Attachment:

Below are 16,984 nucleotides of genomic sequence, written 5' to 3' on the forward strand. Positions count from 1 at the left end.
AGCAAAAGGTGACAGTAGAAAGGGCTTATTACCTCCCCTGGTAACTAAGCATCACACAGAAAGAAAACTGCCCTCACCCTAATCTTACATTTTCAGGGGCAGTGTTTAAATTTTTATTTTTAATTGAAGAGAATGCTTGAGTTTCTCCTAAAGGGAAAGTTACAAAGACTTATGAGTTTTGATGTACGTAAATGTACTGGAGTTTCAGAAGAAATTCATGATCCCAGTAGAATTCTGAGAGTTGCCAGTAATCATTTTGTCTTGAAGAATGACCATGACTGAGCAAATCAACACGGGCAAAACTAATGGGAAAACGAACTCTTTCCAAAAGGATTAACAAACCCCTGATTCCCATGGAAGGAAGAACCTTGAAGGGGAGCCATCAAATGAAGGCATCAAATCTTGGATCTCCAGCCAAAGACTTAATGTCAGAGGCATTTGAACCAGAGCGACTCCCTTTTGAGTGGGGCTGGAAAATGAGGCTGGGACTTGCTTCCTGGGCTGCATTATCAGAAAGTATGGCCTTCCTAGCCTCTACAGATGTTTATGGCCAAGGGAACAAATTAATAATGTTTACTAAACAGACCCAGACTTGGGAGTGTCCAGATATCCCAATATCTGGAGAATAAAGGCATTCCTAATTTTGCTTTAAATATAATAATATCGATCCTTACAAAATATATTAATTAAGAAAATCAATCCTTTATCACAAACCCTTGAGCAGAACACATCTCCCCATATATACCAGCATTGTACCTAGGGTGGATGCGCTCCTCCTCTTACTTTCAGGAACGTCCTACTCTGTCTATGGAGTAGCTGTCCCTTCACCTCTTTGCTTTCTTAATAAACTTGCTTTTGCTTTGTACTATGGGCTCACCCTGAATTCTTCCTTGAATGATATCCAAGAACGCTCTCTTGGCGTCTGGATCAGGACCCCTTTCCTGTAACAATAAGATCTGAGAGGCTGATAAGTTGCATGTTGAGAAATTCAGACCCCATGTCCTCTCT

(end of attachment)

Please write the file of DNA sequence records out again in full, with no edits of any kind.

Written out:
Below are 16,984 nucleotides of genomic sequence, written 5' to 3' on the forward strand. Positions count from 1 at the left end.
AGCAAAAGGTGACAGTAGAAAGGGCTTATTACCTCCCCTGGTAACTAAGCATCACACAGAAAGAAAACTGCCCTCACCCTAATCTTACATTTTCAGGGGCAGTGTTTAAATTTTTATTTTTAATTGAAGAGAATGCTTGAGTTTCTCCTAAAGGGAAAGTTACAAAGACTTATGAGTTTTGATGTACGTAAATGTACTGGAGTTTCAGAAGAAATTCATGATCCCAGTAGAATTCTGAGAGTTGCCAGTAATCATTTTGTCTTGAAGAATGACCATGACTGAGCAAATCAACACGGGCAAAACTAATGGGAAAACGAACTCTTTCCAAAAGGATTAACAAACCCCTGATTCCCATGGAAGGAAGAACCTTGAAGGGGAGCCATCAAATGAAGGCATCAAATCTTGGATCTCCAGCCAAAGACTTAATGTCAGAGGCATTTGAACCAGAGCGACTCCCTTTTGAGTGGGGCTGGAAAATGAGGCTGGGACTTGCTTCCTGGGCTGCATTATCAGAAAGTATGGCCTTCCTAGCCTCTACAGATGTTTATGGCCAAGGGAACAAATTAATAATGTTTACTAAACAGACCCAGACTTGGGAGTGTCCAGATATCCCAATATCTGGAGAATAAAGGCATTCCTAATTTTGCTTTAAATATAATAATATCGATCCTTACAAAATATATTAATTAAGAAAATCAATCCTTTATCACAAACCCTTGAGCAGAACACATCTCCCCATATATACCAGCATTGTACCTAGGGTGGATGCGCTCCTCCTCTTACTTTCAGGAACGTCCTACTCTGTCTATGGAGTAGCTGTCCCTTCACCTCTTTGCTTTCTTAATAAACTTGCTTTTGCTTTGTACTATGGGCTCACCCTGAATTCTTCCTTGAATGATATCCAAGAACGCTCTCTTGGCGTCTGGATCAGGACCCCTTTCCTGTAACAATAAGATCTGAGAGGCTGATAAGTTGCATGTTGAGAAATTCAGACCCCATGTCCTCTCT